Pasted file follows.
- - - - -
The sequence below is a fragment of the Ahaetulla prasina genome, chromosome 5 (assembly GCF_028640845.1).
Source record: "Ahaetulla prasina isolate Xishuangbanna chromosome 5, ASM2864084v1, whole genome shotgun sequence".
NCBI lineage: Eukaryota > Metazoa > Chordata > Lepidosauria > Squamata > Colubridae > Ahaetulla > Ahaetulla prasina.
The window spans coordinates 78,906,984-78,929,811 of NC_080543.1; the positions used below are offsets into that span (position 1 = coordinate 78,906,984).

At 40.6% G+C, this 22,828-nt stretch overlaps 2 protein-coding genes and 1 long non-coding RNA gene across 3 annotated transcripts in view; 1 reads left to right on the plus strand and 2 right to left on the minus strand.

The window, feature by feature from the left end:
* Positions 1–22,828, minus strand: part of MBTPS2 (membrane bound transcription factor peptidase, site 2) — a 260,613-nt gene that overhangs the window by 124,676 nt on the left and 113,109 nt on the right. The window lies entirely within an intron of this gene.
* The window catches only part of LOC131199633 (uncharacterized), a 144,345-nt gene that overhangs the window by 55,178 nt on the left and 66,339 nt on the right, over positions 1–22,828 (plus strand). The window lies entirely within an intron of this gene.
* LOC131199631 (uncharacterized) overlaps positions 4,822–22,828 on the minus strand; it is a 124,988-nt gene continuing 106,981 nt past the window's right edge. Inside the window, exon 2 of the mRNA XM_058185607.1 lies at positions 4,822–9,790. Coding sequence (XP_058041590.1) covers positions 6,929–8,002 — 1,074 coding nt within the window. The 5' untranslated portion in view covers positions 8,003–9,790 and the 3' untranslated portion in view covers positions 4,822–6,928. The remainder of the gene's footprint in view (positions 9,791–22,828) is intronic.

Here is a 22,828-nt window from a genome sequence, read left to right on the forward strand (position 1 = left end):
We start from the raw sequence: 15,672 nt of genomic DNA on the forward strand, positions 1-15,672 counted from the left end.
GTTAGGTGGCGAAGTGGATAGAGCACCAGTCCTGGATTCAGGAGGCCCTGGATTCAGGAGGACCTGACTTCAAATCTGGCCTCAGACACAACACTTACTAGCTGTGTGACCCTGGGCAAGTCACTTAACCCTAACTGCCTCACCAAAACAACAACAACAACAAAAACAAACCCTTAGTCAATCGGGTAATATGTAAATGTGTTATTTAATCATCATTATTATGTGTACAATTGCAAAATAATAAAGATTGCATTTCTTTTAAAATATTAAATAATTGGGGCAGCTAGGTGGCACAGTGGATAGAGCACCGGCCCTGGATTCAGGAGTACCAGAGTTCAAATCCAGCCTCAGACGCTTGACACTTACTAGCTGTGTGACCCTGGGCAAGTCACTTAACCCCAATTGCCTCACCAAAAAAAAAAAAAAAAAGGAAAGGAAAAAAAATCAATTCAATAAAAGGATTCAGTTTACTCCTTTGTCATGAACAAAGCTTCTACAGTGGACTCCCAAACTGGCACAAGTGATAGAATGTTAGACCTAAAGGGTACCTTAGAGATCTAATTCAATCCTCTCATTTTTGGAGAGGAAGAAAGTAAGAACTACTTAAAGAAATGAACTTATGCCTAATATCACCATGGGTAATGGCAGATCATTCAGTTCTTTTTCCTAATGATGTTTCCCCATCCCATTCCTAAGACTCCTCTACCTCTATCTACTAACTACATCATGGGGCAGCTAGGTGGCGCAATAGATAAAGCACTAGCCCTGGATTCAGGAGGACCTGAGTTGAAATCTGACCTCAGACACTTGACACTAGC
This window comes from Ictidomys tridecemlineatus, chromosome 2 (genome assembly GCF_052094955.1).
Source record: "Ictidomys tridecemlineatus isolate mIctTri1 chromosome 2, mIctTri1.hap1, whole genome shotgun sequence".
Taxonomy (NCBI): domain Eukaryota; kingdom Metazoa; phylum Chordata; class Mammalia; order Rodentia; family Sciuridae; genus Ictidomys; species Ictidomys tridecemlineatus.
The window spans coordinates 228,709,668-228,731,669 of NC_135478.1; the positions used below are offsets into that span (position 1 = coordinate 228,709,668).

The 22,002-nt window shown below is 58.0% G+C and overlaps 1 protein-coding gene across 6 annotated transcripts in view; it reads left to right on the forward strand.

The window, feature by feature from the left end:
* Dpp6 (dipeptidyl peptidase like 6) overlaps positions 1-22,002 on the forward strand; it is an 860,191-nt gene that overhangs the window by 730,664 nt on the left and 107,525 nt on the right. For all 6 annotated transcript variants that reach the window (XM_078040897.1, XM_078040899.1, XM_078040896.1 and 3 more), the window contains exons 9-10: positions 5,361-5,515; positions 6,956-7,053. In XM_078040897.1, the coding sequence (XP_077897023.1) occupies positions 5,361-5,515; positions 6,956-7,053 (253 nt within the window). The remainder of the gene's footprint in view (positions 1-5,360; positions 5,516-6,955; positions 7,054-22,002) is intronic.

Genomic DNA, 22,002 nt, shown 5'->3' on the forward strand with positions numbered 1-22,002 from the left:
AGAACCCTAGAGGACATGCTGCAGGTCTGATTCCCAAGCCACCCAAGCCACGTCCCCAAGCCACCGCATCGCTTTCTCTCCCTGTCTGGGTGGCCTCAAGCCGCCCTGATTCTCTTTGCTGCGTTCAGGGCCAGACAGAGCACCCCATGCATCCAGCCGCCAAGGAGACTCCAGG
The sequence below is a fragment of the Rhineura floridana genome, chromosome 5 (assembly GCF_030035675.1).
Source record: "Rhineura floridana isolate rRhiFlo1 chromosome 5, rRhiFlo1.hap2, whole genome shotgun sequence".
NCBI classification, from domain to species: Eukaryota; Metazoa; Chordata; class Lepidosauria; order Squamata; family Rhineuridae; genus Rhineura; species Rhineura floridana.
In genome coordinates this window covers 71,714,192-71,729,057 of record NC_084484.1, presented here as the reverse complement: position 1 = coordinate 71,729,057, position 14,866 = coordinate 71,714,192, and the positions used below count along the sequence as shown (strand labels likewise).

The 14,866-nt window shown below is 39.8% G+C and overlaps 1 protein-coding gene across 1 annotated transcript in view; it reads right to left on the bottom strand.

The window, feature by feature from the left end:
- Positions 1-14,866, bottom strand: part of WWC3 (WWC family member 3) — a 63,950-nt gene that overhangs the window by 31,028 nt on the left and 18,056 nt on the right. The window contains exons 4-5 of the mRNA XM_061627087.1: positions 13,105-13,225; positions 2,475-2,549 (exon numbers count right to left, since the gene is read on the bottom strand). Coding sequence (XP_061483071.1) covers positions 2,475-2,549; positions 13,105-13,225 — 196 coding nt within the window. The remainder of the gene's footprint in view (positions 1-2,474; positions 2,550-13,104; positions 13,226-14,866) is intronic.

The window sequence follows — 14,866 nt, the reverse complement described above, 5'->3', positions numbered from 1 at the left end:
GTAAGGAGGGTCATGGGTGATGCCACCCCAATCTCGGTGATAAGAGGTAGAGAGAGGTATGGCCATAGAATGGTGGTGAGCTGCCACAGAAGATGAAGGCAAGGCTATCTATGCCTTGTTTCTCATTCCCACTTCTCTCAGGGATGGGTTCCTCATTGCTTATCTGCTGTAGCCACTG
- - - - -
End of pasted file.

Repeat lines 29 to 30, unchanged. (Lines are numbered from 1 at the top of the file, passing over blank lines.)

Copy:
The window sequence follows — 14,866 nt, the reverse complement described above, 5'->3', positions numbered from 1 at the left end:
GTAAGGAGGGTCATGGGTGATGCCACCCCAATCTCGGTGATAAGAGGTAGAGAGAGGTATGGCCATAGAATGGTGGTGAGCTGCCACAGAAGATGAAGGCAAGGCTATCTATGCCTTGTTTCTCATTCCCACTTCTCTCAGGGATGGGTTCCTCATTGCTTATCTGCTGTAGCCACTG